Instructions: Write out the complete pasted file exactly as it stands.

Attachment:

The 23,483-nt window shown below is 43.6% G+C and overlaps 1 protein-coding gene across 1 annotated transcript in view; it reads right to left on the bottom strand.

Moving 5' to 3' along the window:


The 23,483-nt window shown below is 43.6% G+C and overlaps 1 protein-coding gene across 1 annotated transcript in view; it reads right to left on the bottom strand.

Moving 5' to 3' along the window: